Thanksgiving is the Antidote to Bitterness
“Never succumb to the temptation of bitterness.” – Martin Luther King, Jr.
According to thanksgiving-day.org, the first Thanksgiving was celebrated in the fall of 1621. The Pilgrims reached Plymouth rock the previous December. That summer there was a severe drought. The pilgrims prayed and fasted that God would send them a harvest. He did. The first Thanksgiving was celebrated in honor of the unexpected, but much needed harvest. It was to give thanks to God for answering their prayer and supplying their needs.
Two hundred years later Thanksgiving became a national holiday in the United States. It’s a time of thanks, family, and food. I’d actually say it’s more family and food which isn’t necessarily a bad thing. However, expressing thanksgiving honors God, it honors the people in your life, and it feeds your soul. There’s so many benefits to thanksgiving (or gratitude):
- Increases well being
- Decrease depression and PSTD
- Improves sleep
- Helps you be more successful
“Bitterness and resentment only hurt one person, and it’s not the person we’re resenting – it’s us.” – Alana Stewart
When you are working toward something new in your life it calls to attention what’s not currently in your life. I’ve said many time before – if you are alive you will experience a gap between where you are and where you’d like to be. Only dead people don’t have gaps. Only dead people don’t have a vision for something more in their life. That could be a physical death. A lot of times it’s a mental, emotional, or spiritual death.
Life beat you up and you didn’t know how to recover. It broke your heart. The door was slammed in your face and you were right at the threshold. Two more seconds and you would have walked through. Then BAM! Door slammed. So your dreams died. Your beliefs in the invisible died. All the sudden there was no point in dreaming or striving or praying or setting goals or any of that stuff.
“It is hardly possible to build anything if frustration, bitterness and a mood of helplessness prevail.” – Lech Walesa
Dreams deferred can make you bitter. It’s not good to allow bitterness to take up room in your heart. You can’t get bitter against life or God or men or women or coaches or the government or businesses or millionaires…you get the gist. Bitterness is one of those hidden self sabotaging characteristics that holds you back. How can you move forward if you’re bitter? How can you muster up the courage to try again? How do you retain enough faith to not give up on your dreams? How can you see game-changing opportunities when your vision is clouded by bitterness? You can’t. Bitterness holds you back.
When you give thanks it’s hard to be bitter. It’s hard to thank God for the harvest or for your experiences and blessings and be bitter at the same time.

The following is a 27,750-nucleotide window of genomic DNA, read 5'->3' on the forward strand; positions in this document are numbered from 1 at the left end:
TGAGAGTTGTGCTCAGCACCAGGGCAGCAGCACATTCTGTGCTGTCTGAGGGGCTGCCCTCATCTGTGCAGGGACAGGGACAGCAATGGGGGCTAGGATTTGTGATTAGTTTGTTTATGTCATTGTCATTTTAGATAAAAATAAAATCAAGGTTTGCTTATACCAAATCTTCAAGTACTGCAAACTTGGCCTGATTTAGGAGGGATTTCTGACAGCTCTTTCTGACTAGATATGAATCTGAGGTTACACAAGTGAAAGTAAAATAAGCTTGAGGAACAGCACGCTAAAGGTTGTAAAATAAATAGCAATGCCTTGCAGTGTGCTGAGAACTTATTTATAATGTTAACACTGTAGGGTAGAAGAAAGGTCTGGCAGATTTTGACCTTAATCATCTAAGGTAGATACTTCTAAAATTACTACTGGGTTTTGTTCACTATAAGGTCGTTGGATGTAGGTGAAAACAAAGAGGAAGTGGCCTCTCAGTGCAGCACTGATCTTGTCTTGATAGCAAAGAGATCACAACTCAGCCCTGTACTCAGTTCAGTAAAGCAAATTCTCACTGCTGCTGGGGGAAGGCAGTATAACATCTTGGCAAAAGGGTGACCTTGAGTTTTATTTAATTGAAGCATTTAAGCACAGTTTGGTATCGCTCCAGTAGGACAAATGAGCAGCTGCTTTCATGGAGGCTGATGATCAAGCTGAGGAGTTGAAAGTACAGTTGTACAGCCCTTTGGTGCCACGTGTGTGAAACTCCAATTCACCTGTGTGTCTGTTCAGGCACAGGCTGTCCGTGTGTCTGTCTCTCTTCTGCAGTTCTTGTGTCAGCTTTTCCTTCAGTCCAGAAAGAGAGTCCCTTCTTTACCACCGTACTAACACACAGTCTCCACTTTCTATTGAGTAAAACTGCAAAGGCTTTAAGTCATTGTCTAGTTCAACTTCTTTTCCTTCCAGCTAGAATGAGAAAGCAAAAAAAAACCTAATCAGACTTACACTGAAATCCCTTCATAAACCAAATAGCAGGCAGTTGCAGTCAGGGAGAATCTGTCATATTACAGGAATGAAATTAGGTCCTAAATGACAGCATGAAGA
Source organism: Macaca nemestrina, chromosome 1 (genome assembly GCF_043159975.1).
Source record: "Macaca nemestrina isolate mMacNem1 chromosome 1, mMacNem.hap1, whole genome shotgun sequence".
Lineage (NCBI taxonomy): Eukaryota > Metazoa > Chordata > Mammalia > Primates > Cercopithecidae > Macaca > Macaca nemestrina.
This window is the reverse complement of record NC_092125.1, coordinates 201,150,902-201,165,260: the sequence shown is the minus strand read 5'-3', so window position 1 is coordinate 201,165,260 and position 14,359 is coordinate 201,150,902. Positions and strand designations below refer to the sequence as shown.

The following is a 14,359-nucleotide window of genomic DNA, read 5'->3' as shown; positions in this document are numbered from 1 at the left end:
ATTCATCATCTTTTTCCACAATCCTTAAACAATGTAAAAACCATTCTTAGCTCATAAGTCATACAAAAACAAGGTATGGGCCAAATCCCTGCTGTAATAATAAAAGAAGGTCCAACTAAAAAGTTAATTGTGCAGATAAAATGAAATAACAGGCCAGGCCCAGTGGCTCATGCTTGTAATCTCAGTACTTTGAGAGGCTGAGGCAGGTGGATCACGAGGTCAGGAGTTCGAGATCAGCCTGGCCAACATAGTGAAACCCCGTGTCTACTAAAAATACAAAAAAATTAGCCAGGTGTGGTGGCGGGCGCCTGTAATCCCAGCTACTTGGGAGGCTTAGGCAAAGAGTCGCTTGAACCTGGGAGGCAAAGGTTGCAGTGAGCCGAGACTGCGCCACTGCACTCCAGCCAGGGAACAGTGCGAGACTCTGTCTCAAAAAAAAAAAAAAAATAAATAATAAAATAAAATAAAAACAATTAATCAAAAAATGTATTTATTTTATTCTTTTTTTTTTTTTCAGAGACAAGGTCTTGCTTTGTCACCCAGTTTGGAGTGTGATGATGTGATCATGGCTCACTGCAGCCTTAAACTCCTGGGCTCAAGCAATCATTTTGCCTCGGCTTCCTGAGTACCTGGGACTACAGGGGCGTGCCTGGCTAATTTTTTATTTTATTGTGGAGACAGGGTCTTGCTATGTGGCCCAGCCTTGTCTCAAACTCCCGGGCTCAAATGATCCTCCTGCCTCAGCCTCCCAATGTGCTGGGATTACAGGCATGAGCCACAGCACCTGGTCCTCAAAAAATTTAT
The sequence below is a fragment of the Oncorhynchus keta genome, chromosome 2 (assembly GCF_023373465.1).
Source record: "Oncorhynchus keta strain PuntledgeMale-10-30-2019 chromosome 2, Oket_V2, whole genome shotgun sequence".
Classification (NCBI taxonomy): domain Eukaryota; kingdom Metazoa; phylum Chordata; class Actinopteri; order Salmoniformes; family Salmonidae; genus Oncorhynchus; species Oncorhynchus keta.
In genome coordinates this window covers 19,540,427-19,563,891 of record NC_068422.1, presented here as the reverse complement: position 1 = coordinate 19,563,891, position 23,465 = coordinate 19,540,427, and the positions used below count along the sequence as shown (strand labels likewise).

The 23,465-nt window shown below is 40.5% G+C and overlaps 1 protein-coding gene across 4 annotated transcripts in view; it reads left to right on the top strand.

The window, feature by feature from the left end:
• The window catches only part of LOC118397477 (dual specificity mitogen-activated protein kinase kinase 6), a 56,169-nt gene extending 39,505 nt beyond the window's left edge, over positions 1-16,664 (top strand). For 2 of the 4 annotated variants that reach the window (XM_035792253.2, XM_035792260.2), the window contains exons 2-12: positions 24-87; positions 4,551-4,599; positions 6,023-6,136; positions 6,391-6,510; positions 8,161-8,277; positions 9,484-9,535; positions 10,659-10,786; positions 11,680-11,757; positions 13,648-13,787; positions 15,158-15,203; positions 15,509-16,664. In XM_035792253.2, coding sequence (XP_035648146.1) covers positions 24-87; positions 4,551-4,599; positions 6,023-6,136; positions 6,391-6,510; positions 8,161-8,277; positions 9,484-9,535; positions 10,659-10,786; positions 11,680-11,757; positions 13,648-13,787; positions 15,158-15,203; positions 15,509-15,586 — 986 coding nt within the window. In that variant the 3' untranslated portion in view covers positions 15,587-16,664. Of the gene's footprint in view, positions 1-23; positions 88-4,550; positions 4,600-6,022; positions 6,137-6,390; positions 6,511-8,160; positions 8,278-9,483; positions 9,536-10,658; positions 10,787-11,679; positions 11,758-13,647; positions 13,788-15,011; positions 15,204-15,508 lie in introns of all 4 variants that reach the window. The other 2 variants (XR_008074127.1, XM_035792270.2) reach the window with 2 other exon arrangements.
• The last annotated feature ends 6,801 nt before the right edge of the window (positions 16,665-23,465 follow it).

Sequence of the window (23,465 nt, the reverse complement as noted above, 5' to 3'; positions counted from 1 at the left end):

“Bitterness is like cancer. It eats upon the host. But anger is like fire. It burns it all clean.” – Maya Angelou
I was once in a conversation with two women. One was a coach. The other had invested in coaches (but not this particular coach). I could tell the coachee was bitter about her investments. She was so nasty and rude to the coach who was only trying to help. Again, not even the coach she had actually invested in! The tension was so thick you could cut it with a knife as they say. I had to remove myself from that conversation because I don’t do bitterness and I don’t do nasty. Being bitter can bring out the worse in people. It can cause issues where there should be none. It can make people look at you differently. Nobody wants to be around or work with a bitter, nasty person. Like I said, it’s self sabotaging.
As long as you harbor those ill feelings and attitude you can’t move forward. Now if the coachee had an attitude of thankfulness she would have appreciated the experience and the learning. No matter what you always learn something if you choose to. And she likely would have been a nicer, more enjoyable person to conversate with. A healthy debate never hurt anybody. A nasty, bitter filled gripe burns bridges and has people looking at you like you are cray-cray.
“Bitterness and unforgiveness block the flow of God’s blessing in your life and actually hinder your prayers.” – Victoria Osteen
Bitterness has been said to cause:
- A diminished quality of life
- Physical disease
- Emotional distress
- Failed relationships, careers, businesses, etc.
Bitterness is essentially unforgiveness. You walk around with a chip on your shoulder over a situation long gone. It’s past time to let it go. Thanksgiving is shifting your focus to the good things in life. Thanksgiving is appreciating blessings, people, opportunities.
Sometimes we can’t see the true value of a situation in the short run. I’ve had things not work. Doors have been slammed in my face. Relationships I wanted to work didn’t work. Yet, as I grow and learn more about who I am and what I want I’m so thankful. It would have been a mistake and I didn’t even know. Or if you learn something even if it’s not what you thought you’re still better off. There’s no such thing as unlearning or ungrowing. Being bitter in the short run when you don’t know how it plays out in the long run is foolish. You may end up burning your bridges for nothing. You may end up spending years walking around with a chip on your shoulder for nada.
“Gratitude can transform common days into thanksgivings, turn routine jobs into joy, and change ordinary opportunities into blessings.” – William Arthur Ward
Take this time of year to be thankful for all of your many blessings and to move past anything that happened that didn’t quite feel like a blessing at the time. Let thanksgiving drown out bitterness. Focus your attention on all the good that has come into your life and all the good that is on it’s way! (Because if you’re still alive – mentally, physically, spiritually and emotionally – good is on its way!)
Happy Thanksgiving Eve Eve